4:  Need You Tonight
5:  Mediate (A. Farriss)
6:  The Loved One (Clyne/Humphreys/Lovett)
7:  Wild Life
8:  Never Tear Us Apart
9:  Mystify
10:  Kick
11:  Calling All Nations
12:  Tiny Daggers
unless noted otherwise, all songs by A. Farriss/M. Hutchence

One of the biggest lessons learned from Listen Like Thieves was that successful singles drove big sales and, as Kirk Pengilly said later in interview, “we wanted an album where all the songs were possible singles”.  The huge success of What You Need gave Andrew and Michael the confidence to try something different and whilst on tour in Germany, Andrew suggested an idea.  “I felt incredibly confident,” he said later in interview.  “Even before I'd started writing for Kick, I knew the audience was there for it. I said to them, ‘If you trust Michael and I to write the whole of the next record, it will be massive. We know what we're doing.’”

Using What You Need as their template, Andrew and Michael sequestered themselves away to start writing.  “The melding of funk and rock was always in our heads,” said Andrew, “and we were very excited about the idea of overlaying two types of songs and genres together.”  On the subject of focus, he said, “I think what makes the Kick album so dynamic is that we weren’t so much interested in what everybody else was doing as we were on what we wanted to do.”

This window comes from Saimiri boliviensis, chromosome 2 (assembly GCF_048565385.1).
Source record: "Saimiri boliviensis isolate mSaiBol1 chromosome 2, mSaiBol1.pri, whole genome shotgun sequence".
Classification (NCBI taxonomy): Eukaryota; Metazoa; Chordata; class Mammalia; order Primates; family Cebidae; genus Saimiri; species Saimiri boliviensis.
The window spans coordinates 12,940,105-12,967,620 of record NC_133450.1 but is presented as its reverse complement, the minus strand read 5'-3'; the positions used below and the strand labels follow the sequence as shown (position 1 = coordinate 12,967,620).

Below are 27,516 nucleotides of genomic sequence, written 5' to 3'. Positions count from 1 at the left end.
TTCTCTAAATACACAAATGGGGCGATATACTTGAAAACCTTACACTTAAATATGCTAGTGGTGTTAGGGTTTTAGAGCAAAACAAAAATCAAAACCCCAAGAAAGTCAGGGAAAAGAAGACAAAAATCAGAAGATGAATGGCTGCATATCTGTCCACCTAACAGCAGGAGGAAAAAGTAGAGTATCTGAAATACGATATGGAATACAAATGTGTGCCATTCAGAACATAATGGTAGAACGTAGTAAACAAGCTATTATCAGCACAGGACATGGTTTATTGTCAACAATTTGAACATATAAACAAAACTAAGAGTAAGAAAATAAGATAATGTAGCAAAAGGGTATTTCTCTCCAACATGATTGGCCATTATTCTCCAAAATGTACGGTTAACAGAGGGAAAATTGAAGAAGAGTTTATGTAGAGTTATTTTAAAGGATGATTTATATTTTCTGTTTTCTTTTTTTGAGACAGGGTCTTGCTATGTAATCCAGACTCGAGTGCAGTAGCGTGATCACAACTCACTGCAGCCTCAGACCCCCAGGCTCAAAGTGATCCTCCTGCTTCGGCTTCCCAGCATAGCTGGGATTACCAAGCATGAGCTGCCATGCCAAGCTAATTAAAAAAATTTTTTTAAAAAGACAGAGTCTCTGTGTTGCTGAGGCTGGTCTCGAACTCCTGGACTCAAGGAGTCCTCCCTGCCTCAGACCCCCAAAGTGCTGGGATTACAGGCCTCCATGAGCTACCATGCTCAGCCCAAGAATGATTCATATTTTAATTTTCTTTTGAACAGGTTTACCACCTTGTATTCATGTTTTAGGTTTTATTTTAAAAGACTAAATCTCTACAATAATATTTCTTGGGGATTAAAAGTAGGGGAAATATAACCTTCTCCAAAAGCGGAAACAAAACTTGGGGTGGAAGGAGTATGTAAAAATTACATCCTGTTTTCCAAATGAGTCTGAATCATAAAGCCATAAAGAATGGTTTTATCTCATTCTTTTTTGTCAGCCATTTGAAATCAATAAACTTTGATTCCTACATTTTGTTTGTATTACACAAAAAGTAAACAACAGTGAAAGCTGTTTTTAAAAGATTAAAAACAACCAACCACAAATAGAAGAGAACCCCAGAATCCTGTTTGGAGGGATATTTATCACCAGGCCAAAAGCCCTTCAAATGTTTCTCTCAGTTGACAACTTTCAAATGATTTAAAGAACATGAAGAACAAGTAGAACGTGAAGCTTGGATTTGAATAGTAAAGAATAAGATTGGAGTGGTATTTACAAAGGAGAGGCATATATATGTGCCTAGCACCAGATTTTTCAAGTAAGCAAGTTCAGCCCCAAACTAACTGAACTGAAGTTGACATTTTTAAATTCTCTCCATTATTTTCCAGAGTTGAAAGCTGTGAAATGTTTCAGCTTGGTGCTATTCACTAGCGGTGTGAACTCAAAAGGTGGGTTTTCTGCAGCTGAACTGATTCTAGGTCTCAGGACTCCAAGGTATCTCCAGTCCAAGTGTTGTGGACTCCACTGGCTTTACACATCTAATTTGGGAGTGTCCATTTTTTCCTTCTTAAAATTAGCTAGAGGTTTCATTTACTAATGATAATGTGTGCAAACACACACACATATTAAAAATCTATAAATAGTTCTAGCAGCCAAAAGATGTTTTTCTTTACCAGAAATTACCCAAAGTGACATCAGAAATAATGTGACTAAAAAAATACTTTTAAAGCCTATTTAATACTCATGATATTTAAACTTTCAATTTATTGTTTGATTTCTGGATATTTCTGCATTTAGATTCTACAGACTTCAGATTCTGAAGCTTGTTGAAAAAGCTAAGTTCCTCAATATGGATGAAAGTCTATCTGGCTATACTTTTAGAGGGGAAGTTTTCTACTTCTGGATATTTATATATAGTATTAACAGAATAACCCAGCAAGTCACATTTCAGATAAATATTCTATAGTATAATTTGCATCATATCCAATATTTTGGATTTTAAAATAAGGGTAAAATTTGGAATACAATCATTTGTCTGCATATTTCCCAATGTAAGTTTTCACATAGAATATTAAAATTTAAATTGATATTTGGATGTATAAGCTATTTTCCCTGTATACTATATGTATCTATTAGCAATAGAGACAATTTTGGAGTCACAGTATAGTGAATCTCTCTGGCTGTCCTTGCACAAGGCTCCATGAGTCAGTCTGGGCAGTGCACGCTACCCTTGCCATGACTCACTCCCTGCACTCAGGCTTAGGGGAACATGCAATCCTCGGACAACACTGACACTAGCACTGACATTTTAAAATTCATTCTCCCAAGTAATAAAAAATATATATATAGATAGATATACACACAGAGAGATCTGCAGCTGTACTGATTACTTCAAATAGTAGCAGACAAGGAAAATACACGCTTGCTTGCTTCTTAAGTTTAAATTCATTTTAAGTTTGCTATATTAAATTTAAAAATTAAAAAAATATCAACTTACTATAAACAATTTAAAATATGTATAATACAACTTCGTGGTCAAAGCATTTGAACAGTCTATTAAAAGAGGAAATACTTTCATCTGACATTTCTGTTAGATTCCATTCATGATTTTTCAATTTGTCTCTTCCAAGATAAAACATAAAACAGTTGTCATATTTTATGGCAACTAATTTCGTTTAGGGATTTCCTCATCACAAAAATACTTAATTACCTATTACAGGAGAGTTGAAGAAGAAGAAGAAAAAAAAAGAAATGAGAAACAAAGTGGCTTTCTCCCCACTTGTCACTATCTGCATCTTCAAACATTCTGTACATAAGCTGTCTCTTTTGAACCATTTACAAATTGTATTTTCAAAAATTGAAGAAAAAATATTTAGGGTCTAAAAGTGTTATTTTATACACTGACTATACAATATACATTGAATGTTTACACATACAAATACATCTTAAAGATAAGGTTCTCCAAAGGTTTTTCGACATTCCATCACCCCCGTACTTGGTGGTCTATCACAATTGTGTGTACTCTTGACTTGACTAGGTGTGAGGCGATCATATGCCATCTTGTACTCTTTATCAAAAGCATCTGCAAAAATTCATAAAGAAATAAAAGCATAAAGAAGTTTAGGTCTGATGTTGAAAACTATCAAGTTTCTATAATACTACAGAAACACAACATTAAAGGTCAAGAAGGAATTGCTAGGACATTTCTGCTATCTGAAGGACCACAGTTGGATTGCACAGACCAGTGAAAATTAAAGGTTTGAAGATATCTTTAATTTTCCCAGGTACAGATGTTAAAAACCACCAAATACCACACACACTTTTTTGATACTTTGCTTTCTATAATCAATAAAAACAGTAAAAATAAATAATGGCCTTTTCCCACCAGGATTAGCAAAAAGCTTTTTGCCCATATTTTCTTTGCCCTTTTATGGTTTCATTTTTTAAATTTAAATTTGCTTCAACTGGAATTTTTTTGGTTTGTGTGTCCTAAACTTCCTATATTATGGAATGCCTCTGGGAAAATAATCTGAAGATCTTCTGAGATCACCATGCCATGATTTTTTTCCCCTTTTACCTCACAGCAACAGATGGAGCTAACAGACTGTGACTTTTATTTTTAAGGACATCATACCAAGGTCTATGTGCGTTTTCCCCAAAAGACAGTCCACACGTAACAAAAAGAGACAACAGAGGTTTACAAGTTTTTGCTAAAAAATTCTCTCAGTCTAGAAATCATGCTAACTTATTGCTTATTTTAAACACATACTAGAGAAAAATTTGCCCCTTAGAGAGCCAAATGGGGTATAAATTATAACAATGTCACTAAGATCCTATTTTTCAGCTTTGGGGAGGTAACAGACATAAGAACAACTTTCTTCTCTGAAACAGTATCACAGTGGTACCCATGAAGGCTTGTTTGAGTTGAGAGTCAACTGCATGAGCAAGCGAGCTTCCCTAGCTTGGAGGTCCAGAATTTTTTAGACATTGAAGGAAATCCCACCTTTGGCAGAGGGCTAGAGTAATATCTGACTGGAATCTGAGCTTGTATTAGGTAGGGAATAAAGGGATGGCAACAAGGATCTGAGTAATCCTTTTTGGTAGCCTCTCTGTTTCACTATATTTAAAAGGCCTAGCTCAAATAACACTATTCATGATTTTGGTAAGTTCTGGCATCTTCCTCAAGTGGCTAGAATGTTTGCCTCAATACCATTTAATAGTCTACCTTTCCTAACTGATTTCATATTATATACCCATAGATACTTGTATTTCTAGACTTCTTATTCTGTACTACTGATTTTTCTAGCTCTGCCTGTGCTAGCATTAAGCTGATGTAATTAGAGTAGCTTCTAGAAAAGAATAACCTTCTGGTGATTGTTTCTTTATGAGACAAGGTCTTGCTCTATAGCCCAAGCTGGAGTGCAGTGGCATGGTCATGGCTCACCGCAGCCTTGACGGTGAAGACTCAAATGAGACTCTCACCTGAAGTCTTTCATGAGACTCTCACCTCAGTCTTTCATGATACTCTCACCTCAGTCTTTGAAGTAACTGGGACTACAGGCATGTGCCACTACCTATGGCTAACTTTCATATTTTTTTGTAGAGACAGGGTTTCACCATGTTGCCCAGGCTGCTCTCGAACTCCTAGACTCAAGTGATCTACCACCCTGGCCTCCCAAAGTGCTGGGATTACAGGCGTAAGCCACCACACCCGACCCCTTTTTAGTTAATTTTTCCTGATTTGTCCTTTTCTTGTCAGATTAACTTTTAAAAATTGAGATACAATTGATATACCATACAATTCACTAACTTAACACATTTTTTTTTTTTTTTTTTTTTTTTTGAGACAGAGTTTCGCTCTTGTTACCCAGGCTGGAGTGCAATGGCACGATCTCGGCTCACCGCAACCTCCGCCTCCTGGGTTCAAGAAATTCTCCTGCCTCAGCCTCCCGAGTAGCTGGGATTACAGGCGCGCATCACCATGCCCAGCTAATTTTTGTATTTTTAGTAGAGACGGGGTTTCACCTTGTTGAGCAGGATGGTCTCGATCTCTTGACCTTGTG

Michael & Andrew work on Mystify (frame from the video)
A lot of the songs were written on tour.  Mystify was demoed in Chicago (“on an old 16-track tape recorder”) and New Sensation was another early song, though the demo gave it more of a blues feel.

Devil Inside was written in a hotel on Edgware Road, London.  “I wrote the riff and recorded the demo in my room,” said Andrew, “played everything for Michael and he said, ‘Let’s run with it’”.

INXS had already recorded The Loved One (originally written by an Aussie band in the 1960’s called The Loved Ones) in March 1981 as an Australia-only stand-alone single (which I blogged about here).  It was Tim who suggested they record it again, this time as a “balls-to-the-wall blues-rock track”.

Never Tear Us Apart was written in New Zealand and demoed with keyboards and guitars but Chris Thomas felt it needed a more formal sound and suggested strings which, as it turned out, fit perfectly with Michael's lyrics.

Chris Murphy had scheduled a European tour to follow the recording but, as with Listen Like Thieves, Chris Thomas felt something was missing.  Since this same feeling had yielded What You Need, Andrew and Michael went to Michael’s apartment in Hong Kong with orders “to create a hit single in two weeks”.